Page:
The orchestra is playing Joseph Haydn’s Symphony No. 45 in F-sharp minor, known as the “Farewell” Symphony. Many in the audience are familiar with the work and as it approaches they become increasingly attentive.
Then, the first oboe and second horn take their sheet music and instruments and leave.
A moment later the bassoon quietly slips off the stage, into the wings. The audience is loving this, some of them have never seen this symphony performed, but are aware of its story.
As the second oboe and first horn lower their instrument, preparing to leave the viola in mid note slips out of his chair and crumples to the floor. Some of the musicians near him stop playing and gather round him. The conductor realizing what’s happened drops his baton and rushes to the man’s side. The entire orchestra is now quiet.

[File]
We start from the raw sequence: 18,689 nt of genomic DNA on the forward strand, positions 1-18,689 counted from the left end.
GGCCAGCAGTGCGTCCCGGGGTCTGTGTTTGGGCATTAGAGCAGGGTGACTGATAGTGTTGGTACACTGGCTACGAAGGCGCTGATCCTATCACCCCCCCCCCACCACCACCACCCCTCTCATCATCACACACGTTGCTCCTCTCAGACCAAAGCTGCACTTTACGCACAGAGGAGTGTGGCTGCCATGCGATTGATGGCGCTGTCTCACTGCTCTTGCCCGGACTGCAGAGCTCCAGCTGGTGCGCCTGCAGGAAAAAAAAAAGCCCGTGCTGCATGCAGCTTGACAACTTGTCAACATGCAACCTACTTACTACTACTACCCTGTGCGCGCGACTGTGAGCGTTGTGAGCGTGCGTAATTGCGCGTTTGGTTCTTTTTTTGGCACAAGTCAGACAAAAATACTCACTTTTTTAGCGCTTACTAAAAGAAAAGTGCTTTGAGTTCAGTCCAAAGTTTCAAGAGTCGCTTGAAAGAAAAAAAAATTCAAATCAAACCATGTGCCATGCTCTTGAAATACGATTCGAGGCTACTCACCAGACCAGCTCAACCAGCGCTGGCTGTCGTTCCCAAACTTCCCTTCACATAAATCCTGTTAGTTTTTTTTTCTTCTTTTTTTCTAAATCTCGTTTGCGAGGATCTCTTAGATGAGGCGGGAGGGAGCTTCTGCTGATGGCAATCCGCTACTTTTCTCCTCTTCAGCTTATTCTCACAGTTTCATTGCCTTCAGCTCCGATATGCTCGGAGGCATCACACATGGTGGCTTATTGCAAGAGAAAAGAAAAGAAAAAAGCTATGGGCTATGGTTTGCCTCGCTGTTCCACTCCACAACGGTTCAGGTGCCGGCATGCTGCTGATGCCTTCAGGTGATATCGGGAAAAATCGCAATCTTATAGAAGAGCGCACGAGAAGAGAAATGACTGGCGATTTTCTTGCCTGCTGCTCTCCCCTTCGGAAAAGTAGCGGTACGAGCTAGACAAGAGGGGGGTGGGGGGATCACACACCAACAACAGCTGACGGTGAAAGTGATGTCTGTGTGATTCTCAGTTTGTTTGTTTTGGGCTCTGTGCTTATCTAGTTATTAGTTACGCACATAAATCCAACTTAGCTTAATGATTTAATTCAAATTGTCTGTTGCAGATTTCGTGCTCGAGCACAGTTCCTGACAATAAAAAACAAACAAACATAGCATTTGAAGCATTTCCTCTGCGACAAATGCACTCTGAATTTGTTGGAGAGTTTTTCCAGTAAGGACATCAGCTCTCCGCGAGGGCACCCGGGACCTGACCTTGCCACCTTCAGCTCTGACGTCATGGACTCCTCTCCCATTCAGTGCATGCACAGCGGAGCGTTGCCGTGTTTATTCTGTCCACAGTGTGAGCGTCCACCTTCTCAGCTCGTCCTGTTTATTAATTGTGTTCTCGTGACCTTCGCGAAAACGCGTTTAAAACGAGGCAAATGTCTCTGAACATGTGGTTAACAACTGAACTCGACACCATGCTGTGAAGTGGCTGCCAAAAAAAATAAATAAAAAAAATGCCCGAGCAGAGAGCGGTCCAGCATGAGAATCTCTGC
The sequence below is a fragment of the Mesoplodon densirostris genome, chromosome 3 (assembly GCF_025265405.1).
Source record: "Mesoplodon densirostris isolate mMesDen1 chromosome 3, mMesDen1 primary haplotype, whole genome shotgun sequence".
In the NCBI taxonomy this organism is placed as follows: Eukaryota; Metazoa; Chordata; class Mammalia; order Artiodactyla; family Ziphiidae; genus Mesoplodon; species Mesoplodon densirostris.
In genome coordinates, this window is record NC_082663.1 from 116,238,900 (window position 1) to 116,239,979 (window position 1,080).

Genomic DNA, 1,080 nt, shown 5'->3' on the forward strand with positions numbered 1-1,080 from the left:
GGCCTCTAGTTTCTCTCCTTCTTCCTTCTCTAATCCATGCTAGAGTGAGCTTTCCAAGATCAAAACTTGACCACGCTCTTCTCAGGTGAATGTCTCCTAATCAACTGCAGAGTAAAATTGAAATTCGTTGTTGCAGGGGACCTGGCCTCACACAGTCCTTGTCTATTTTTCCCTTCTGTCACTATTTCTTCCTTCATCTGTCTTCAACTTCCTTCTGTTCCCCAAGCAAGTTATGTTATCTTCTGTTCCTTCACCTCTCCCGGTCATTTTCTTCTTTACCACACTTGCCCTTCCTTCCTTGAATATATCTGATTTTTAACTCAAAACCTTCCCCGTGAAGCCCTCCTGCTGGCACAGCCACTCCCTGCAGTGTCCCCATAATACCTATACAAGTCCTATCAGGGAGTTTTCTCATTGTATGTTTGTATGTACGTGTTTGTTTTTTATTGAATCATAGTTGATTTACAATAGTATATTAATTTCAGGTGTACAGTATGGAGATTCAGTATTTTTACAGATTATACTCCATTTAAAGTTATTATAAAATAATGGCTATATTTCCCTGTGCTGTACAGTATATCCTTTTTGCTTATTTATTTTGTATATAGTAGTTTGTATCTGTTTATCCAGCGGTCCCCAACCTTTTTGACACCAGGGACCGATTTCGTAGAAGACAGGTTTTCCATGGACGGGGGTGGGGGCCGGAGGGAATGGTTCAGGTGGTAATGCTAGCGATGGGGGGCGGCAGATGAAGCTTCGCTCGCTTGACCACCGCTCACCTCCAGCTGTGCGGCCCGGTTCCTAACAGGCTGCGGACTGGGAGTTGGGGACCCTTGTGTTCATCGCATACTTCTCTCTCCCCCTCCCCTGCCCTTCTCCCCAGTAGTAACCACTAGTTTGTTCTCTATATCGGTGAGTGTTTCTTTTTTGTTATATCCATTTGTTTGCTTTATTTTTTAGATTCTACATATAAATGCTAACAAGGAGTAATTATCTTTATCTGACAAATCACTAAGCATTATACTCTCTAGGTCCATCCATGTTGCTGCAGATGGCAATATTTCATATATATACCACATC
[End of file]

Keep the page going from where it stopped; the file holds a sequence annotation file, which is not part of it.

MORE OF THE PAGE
The audience, thinking this is quite a novel way to end the symphony begins applauding, a few hands at first then more and more until the entire audience is applauding wildly and rising to their feet. They do not see or hear either of two musicians, their violins on the floor at their feet, talking into their cell phones. One is calling an ambulance. The other is calling the police.